Camaro

Hector Hernandez Jr.'s beater '67 Camaro.

Over the past couple weeks business of all types transitioned from in-person interactions to telephone interviews, email, online press conferences and video conferences in order to practice the social distancing recommended by the Center for Disease Control to limit the spread of coronavirus.

As a reporter, I’ve been spending a lot more time on the phone than ever before. (I’ve always preferred in-person interviews when I can get them.)

Monday evening, March 23, Rep. Pete Aguilar hosted a telephone town hall to field questions from District 31 constituents. It was a big phone call with lots of people on the line.

On Tuesday, March 24, Highland City Council voted, by teleconference, to declare a state of local emergency.

This had me thinking of the very first “big phone call,” the first major international conference call.

On June 28, 1966, Chevrolet General Manger Pete Estes, in the Detroit Statler-Hilton Hotel, called two dozen automotive journalists on multiple continents, for what he dubbed the first and last meeting of SEPAW, the Society for the Elimination of Panthers from the Automotive World. It was the first time 14 cities had been connected for a conference call. Nearly every continent was represented. Estes was about to announce the new Chevy Camaro.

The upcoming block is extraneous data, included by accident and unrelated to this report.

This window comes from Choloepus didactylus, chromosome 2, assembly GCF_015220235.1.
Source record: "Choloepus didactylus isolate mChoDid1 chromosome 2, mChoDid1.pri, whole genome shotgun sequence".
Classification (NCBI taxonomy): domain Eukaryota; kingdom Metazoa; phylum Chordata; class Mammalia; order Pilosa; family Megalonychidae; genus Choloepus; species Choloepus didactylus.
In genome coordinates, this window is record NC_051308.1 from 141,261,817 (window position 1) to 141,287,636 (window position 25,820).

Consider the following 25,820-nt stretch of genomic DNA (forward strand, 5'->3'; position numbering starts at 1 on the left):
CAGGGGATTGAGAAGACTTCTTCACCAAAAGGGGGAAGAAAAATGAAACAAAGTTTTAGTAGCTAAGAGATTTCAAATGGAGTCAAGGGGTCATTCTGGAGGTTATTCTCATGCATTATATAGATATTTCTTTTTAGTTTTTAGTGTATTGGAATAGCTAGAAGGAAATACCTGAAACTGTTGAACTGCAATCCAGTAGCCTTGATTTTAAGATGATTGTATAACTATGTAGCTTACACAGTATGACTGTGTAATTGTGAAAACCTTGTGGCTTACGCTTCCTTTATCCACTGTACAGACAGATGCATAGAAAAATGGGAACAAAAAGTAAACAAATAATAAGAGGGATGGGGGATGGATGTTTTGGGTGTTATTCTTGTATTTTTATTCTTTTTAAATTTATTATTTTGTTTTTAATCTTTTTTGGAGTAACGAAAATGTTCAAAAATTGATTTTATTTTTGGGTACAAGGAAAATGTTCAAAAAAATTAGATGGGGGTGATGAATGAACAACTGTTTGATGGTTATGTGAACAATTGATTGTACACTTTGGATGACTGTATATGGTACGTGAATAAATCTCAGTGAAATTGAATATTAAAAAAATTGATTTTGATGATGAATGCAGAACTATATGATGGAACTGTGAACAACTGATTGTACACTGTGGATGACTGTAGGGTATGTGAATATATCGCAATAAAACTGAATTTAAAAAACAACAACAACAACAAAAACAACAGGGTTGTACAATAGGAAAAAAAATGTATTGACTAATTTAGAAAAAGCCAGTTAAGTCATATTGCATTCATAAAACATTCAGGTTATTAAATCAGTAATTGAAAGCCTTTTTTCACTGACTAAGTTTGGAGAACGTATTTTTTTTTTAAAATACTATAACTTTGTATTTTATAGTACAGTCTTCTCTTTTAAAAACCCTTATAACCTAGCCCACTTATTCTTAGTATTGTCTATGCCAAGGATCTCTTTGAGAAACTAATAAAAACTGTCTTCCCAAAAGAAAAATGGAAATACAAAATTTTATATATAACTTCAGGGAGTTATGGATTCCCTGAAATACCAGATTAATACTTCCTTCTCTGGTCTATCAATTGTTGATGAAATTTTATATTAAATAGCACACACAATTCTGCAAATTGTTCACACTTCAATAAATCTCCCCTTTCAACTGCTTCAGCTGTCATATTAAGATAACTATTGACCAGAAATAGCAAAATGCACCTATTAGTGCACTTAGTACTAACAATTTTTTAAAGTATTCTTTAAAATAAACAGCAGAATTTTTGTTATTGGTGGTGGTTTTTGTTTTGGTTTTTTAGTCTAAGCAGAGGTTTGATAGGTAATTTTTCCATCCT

In the short call, Estes quickly stated, “The Panther is dead. Long live the Camaro,” and hung up. (Panther had been the codename for the new car Chevy was developing for the burgeoning pony car segment.)

The journalists were left puzzled and scrambling for elaboration.

Once they reconnected with Estes about the meaning of the call and the strange new word he stated that a camaro is a small vicious animal that eats horses.

At the time, it was the world’s biggest phone call and it launched a fierce, decades-long rivalry with the Ford Mustang, which continues to this day.

With extraordinary leaders like Estes running things, General Motors couldn't help but dominate the auto industry and claim approximately 50 percent of the automotive market in the '50s and '60s.

(1) comment

idaknow

That's a very cool car Hector. You may want to write an article about all the weird and wonderful cars in and around Highland. My husband and I own a 1989 Nissan Pao, a Japanese import. I think it would be a nice distraction from all that's happening in our world today.

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